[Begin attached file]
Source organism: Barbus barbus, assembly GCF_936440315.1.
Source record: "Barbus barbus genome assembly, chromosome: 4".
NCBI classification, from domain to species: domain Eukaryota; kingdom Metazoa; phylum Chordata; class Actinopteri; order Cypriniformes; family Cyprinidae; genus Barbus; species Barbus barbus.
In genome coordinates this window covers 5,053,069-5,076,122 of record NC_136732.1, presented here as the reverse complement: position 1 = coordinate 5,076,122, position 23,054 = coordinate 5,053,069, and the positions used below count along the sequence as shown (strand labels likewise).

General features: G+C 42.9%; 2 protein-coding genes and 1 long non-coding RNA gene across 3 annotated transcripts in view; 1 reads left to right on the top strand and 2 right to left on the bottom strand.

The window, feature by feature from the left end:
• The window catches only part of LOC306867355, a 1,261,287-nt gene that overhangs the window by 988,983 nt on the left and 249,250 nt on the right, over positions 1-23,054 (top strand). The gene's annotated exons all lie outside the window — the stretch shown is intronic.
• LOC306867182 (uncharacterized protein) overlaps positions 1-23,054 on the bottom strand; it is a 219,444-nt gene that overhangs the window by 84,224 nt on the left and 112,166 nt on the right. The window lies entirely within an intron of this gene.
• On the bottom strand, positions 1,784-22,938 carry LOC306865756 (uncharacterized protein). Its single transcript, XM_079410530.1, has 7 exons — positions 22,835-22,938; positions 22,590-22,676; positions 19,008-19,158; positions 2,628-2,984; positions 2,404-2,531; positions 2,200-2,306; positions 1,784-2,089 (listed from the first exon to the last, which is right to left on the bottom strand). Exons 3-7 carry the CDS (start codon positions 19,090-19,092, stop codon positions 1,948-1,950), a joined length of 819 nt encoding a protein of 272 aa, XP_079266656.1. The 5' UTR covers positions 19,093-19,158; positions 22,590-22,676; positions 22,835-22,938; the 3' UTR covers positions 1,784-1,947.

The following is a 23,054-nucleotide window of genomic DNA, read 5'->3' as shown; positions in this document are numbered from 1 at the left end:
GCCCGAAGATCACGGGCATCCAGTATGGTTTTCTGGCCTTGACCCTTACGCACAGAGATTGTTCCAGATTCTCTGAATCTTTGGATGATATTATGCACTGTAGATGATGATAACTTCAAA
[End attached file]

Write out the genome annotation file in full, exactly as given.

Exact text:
Source organism: Barbus barbus, assembly GCF_936440315.1.
Source record: "Barbus barbus genome assembly, chromosome: 4".
NCBI classification, from domain to species: domain Eukaryota; kingdom Metazoa; phylum Chordata; class Actinopteri; order Cypriniformes; family Cyprinidae; genus Barbus; species Barbus barbus.
In genome coordinates this window covers 5,053,069-5,076,122 of record NC_136732.1, presented here as the reverse complement: position 1 = coordinate 5,076,122, position 23,054 = coordinate 5,053,069, and the positions used below count along the sequence as shown (strand labels likewise).

General features: G+C 42.9%; 2 protein-coding genes and 1 long non-coding RNA gene across 3 annotated transcripts in view; 1 reads left to right on the top strand and 2 right to left on the bottom strand.

The window, feature by feature from the left end:
• The window catches only part of LOC306867355, a 1,261,287-nt gene that overhangs the window by 988,983 nt on the left and 249,250 nt on the right, over positions 1-23,054 (top strand). The gene's annotated exons all lie outside the window — the stretch shown is intronic.
• LOC306867182 (uncharacterized protein) overlaps positions 1-23,054 on the bottom strand; it is a 219,444-nt gene that overhangs the window by 84,224 nt on the left and 112,166 nt on the right. The window lies entirely within an intron of this gene.
• On the bottom strand, positions 1,784-22,938 carry LOC306865756 (uncharacterized protein). Its single transcript, XM_079410530.1, has 7 exons — positions 22,835-22,938; positions 22,590-22,676; positions 19,008-19,158; positions 2,628-2,984; positions 2,404-2,531; positions 2,200-2,306; positions 1,784-2,089 (listed from the first exon to the last, which is right to left on the bottom strand). Exons 3-7 carry the CDS (start codon positions 19,090-19,092, stop codon positions 1,948-1,950), a joined length of 819 nt encoding a protein of 272 aa, XP_079266656.1. The 5' UTR covers positions 19,093-19,158; positions 22,590-22,676; positions 22,835-22,938; the 3' UTR covers positions 1,784-1,947.

The following is a 23,054-nucleotide window of genomic DNA, read 5'->3' as shown; positions in this document are numbered from 1 at the left end:
GCCCGAAGATCACGGGCATCCAGTATGGTTTTCTGGCCTTGACCCTTACGCACAGAGATTGTTCCAGATTCTCTGAATCTTTGGATGATATTATGCACTGTAGATGATGATAACTTCAAA